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Two ancient texts – outside of Anatolia – are well known examples of the topic “money and religion”: The Hebrew Bible tells that the priest Jehoi’adah set up a chest close to the altar in the temple in Jerusalem in the early 8th century. All the financial means which were given to the temple were put into it and later craftsmen and workers for the temple could be paid from this money (2 Kings 12:10-17). During the last quarter of the 1st century, the Roman historian Livy mentions that the pontifex maximus was in charge of registering with
what offerings, on what days, and at what temples the various sacrifices were to be offered, and from what sources the expenses connected with them were to be defrayed (Liv 1,20,5). Both texts bring us close to the central questions to be discussed at the conference of “Economy of Religions”. “Religions” are always costly – one has to give offerings (with material value) to the gods, one has to provide the salary forreligious specialists who offer their service for their clients, one has to arrange festivals and liturgies – and of course, one has toprovide the material means for building temples or shrines. But these costs also repay – as the gods give health or well-being as reward for the offerings. Even if one can never be absolutely certain about sucha reward, one at least might earn social reputation because of one’s (financial) involvement in religion. But temples are also economic centres – “employing” (often in close relation to the palace) people as workers, craftsmen or “intellectuals” in different positions whose“costs of living” are supplied by the temple. Individual religiousspecialists receive payment for their service to cover their own costsof living. Though this might sound “modern”, religion and economy wereintertwined with each other in ancient society also – religion contributing to economy and economy supplying the interest of religious authorities or institutions.
This leads to some general questions: Are ancient religions functioning like economic markets? Do the available sources for this conference supply information oo such questions? How do the cults, rituals and institutions in Anatolia and Syria contribute to the economic process in those areas? Answering such questions can help to analyse also differences between “official” or “private” religion, in the first case giving answers to questions about how many cults, temples or holidays a country can bear, in the second case, if different levels of one’s religious commitment may also depend on if one is “rich” or “poor”.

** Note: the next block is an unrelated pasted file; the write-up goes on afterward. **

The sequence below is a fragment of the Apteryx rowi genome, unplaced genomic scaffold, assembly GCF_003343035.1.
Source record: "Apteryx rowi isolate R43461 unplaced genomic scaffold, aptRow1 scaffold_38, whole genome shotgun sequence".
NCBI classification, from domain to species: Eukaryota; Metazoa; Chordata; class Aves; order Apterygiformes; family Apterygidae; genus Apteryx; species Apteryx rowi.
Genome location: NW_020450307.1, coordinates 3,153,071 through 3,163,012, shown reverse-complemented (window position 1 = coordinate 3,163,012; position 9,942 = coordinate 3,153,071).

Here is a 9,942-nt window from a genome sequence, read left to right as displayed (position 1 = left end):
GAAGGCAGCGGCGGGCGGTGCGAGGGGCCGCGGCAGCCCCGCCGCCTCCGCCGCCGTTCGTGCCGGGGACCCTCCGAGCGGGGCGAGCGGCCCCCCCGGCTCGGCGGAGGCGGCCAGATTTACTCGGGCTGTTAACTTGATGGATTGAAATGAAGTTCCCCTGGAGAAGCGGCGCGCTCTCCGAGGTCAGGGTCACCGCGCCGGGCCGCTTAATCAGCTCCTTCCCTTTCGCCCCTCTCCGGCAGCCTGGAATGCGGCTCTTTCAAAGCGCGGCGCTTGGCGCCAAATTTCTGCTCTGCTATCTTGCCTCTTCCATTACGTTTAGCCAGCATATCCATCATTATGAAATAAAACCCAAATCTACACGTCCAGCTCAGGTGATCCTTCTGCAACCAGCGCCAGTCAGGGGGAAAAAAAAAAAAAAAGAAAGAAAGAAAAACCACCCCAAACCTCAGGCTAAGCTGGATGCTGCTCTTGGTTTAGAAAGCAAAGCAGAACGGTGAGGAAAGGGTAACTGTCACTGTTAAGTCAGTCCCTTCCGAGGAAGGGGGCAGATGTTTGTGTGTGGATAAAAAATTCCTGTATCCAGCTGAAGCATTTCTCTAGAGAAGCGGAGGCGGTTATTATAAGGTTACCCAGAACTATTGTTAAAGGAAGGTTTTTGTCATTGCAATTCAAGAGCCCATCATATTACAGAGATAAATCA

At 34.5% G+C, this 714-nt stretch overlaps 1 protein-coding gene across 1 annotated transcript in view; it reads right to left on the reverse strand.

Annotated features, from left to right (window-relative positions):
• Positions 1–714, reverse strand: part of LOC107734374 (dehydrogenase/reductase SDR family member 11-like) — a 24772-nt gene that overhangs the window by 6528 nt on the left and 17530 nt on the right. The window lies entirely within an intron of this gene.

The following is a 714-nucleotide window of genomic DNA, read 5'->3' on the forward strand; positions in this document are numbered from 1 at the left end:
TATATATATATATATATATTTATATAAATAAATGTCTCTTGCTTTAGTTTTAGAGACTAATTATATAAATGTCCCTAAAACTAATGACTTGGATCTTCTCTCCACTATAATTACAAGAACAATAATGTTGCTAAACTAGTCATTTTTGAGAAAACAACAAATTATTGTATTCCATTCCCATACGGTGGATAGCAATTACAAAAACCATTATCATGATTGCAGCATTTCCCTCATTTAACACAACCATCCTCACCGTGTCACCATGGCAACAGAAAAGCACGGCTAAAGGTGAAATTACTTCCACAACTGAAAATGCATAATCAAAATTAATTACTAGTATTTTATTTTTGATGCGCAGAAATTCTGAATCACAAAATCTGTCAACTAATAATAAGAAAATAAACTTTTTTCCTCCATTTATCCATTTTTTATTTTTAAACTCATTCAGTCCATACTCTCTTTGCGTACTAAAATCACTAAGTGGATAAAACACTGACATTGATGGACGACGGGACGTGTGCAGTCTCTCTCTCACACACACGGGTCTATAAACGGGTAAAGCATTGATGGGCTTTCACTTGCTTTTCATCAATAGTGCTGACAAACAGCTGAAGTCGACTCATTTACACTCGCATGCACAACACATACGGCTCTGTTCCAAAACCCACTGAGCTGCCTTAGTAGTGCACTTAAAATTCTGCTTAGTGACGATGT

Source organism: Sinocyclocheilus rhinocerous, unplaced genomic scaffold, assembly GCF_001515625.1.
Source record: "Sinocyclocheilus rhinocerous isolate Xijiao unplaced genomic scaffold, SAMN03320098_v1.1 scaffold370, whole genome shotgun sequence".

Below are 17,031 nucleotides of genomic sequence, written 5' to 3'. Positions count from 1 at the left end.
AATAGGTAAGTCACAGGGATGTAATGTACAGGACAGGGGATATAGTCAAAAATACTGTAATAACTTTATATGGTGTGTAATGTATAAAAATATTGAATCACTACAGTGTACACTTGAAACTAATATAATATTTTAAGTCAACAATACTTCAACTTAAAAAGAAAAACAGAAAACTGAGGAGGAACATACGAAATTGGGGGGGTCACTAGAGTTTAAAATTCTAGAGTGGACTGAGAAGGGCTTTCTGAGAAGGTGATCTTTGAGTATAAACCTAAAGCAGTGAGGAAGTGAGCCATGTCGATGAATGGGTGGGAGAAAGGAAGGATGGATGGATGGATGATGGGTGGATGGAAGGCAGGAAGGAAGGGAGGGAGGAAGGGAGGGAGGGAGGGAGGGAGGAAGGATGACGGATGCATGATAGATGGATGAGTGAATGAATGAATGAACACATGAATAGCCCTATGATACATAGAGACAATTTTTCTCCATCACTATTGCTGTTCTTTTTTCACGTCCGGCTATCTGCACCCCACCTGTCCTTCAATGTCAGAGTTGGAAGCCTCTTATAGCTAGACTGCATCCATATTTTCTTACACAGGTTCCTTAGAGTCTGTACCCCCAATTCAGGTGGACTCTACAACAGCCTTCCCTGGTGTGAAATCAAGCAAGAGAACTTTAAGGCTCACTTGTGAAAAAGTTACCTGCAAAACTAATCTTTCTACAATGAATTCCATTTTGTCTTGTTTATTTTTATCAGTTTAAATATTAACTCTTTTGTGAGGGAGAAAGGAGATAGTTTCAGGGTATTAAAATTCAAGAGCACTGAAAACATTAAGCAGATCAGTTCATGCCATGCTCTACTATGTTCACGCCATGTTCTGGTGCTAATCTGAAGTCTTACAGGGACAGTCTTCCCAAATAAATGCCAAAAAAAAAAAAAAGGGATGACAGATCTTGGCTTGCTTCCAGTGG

FECHA LÍMITE/DEADLINE/SCADENZA: 20/12/2017
FECHA CONGRESO/CONGRESS DATE/DATA CONGRESSO: 23-24-25/05/2018
LUGAR/LOCATION/LUOGO: Department of History of ReligionsInstitute of Oriental and Asian Studies, University of Bonn (Bonn, Germany)
ORGANIZADOR/ORGANIZER/ORGANIZZATORE: Manfred Hutter; Sylvia Hutter-Braunsar
The papers to be presented at the conference focus on textual and archaeological sources from Anatolia and Northern Syria by analysing the connections between religion and economy. The geographical and chronological scope covers all the Hittite period and includes further the area of Hurrians and Northern Syrians from the middle of the second millennium until the political and social changes in the early 12th century. But the research questions should also be taken into account for the first millennium with the so-called “Neo-Hittite States” and emerging Aramaic Kingdoms in Anatolia and Northern Syria as well as with the “states” in Phrygia, Lycia and Lydia until the middle of the first millennium. Thus the conference covers a broad geographical range spanning roughly one millennium. This makes it possible to detect changes and continuity, but also spheres of interference and differentiation.
Therefore we invite – with this call for papers – anyone to present her or his studies on textual or archaeological materials which can shed new light on well-known sources or help to get deeper knowledge about the economic side of ancient religions. Whoever is interested in taking part in the conference, might send her or his preliminary title of the proposed paper to Prof. Manfred Hutter, Department of History
of Religions (email@example.com) no later than December 20, 2017. Specifics concerning the exact length of the presentations (in German or English), information regarding travelling and accommodation etc. will be given in the second circular (by end of January 2018). It is regretted that the department cannot provide any support for travel expenses or accommodation costs, but similar to the publication of our previous conferences (cf. AOAT 318 , AOAT 337 , AOAT 391 ) we again intend to publish the proceedings soon after the conference.